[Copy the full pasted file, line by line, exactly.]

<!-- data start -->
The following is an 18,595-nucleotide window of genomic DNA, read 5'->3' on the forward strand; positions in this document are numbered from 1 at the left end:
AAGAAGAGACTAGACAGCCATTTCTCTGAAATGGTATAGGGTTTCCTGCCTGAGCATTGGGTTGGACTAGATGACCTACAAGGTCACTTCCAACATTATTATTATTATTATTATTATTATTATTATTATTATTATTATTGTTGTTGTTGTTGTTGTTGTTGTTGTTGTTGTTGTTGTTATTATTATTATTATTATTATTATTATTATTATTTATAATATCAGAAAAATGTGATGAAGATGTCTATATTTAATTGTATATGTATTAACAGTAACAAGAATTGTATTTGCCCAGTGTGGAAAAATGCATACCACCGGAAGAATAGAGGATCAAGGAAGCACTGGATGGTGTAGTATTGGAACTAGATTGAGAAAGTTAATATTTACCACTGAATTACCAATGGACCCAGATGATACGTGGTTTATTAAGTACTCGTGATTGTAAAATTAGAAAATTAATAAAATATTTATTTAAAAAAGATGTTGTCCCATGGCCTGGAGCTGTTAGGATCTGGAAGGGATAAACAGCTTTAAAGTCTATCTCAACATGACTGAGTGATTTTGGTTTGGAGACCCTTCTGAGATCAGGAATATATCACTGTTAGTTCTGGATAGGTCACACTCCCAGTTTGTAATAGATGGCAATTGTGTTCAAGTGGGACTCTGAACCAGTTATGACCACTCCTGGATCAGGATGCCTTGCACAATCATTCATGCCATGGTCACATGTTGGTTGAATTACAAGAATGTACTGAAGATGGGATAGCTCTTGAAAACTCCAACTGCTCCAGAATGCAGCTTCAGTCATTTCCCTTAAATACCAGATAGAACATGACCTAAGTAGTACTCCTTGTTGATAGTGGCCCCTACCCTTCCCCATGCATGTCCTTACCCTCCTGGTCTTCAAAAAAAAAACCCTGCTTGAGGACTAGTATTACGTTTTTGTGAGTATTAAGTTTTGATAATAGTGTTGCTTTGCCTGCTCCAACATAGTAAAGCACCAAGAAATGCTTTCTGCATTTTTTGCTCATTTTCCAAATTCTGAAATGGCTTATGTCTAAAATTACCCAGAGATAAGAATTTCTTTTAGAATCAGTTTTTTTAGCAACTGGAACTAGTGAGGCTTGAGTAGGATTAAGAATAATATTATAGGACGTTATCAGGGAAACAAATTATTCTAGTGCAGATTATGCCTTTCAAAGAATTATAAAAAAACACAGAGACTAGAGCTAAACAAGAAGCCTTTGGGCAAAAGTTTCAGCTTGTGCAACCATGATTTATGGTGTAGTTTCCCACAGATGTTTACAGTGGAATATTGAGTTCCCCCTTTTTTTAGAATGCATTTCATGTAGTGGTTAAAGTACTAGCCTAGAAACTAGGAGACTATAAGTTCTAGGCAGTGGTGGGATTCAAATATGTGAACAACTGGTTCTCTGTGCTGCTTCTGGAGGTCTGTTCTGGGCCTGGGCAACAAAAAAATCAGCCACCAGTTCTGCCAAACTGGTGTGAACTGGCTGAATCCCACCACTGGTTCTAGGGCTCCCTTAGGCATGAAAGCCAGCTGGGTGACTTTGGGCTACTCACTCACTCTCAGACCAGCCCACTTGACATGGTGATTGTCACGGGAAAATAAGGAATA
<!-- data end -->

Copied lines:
The following is an 18,595-nucleotide window of genomic DNA, read 5'->3' on the forward strand; positions in this document are numbered from 1 at the left end:
AAGAAGAGACTAGACAGCCATTTCTCTGAAATGGTATAGGGTTTCCTGCCTGAGCATTGGGTTGGACTAGATGACCTACAAGGTCACTTCCAACATTATTATTATTATTATTATTATTATTATTATTATTATTATTATTGTTGTTGTTGTTGTTGTTGTTGTTGTTGTTGTTGTTGTTATTATTATTATTATTATTATTATTATTATTATTTATAATATCAGAAAAATGTGATGAAGATGTCTATATTTAATTGTATATGTATTAACAGTAACAAGAATTGTATTTGCCCAGTGTGGAAAAATGCATACCACCGGAAGAATAGAGGATCAAGGAAGCACTGGATGGTGTAGTATTGGAACTAGATTGAGAAAGTTAATATTTACCACTGAATTACCAATGGACCCAGATGATACGTGGTTTATTAAGTACTCGTGATTGTAAAATTAGAAAATTAATAAAATATTTATTTAAAAAAGATGTTGTCCCATGGCCTGGAGCTGTTAGGATCTGGAAGGGATAAACAGCTTTAAAGTCTATCTCAACATGACTGAGTGATTTTGGTTTGGAGACCCTTCTGAGATCAGGAATATATCACTGTTAGTTCTGGATAGGTCACACTCCCAGTTTGTAATAGATGGCAATTGTGTTCAAGTGGGACTCTGAACCAGTTATGACCACTCCTGGATCAGGATGCCTTGCACAATCATTCATGCCATGGTCACATGTTGGTTGAATTACAAGAATGTACTGAAGATGGGATAGCTCTTGAAAACTCCAACTGCTCCAGAATGCAGCTTCAGTCATTTCCCTTAAATACCAGATAGAACATGACCTAAGTAGTACTCCTTGTTGATAGTGGCCCCTACCCTTCCCCATGCATGTCCTTACCCTCCTGGTCTTCAAAAAAAAAACCCTGCTTGAGGACTAGTATTACGTTTTTGTGAGTATTAAGTTTTGATAATAGTGTTGCTTTGCCTGCTCCAACATAGTAAAGCACCAAGAAATGCTTTCTGCATTTTTTGCTCATTTTCCAAATTCTGAAATGGCTTATGTCTAAAATTACCCAGAGATAAGAATTTCTTTTAGAATCAGTTTTTTTAGCAACTGGAACTAGTGAGGCTTGAGTAGGATTAAGAATAATATTATAGGACGTTATCAGGGAAACAAATTATTCTAGTGCAGATTATGCCTTTCAAAGAATTATAAAAAAACACAGAGACTAGAGCTAAACAAGAAGCCTTTGGGCAAAAGTTTCAGCTTGTGCAACCATGATTTATGGTGTAGTTTCCCACAGATGTTTACAGTGGAATATTGAGTTCCCCCTTTTTTTAGAATGCATTTCATGTAGTGGTTAAAGTACTAGCCTAGAAACTAGGAGACTATAAGTTCTAGGCAGTGGTGGGATTCAAATATGTGAACAACTGGTTCTCTGTGCTGCTTCTGGAGGTCTGTTCTGGGCCTGGGCAACAAAAAAATCAGCCACCAGTTCTGCCAAACTGGTGTGAACTGGCTGAATCCCACCACTGGTTCTAGGGCTCCCTTAGGCATGAAAGCCAGCTGGGTGACTTTGGGCTACTCACTCACTCTCAGACCAGCCCACTTGACATGGTGATTGTCACGGGAAAATAAGGAATA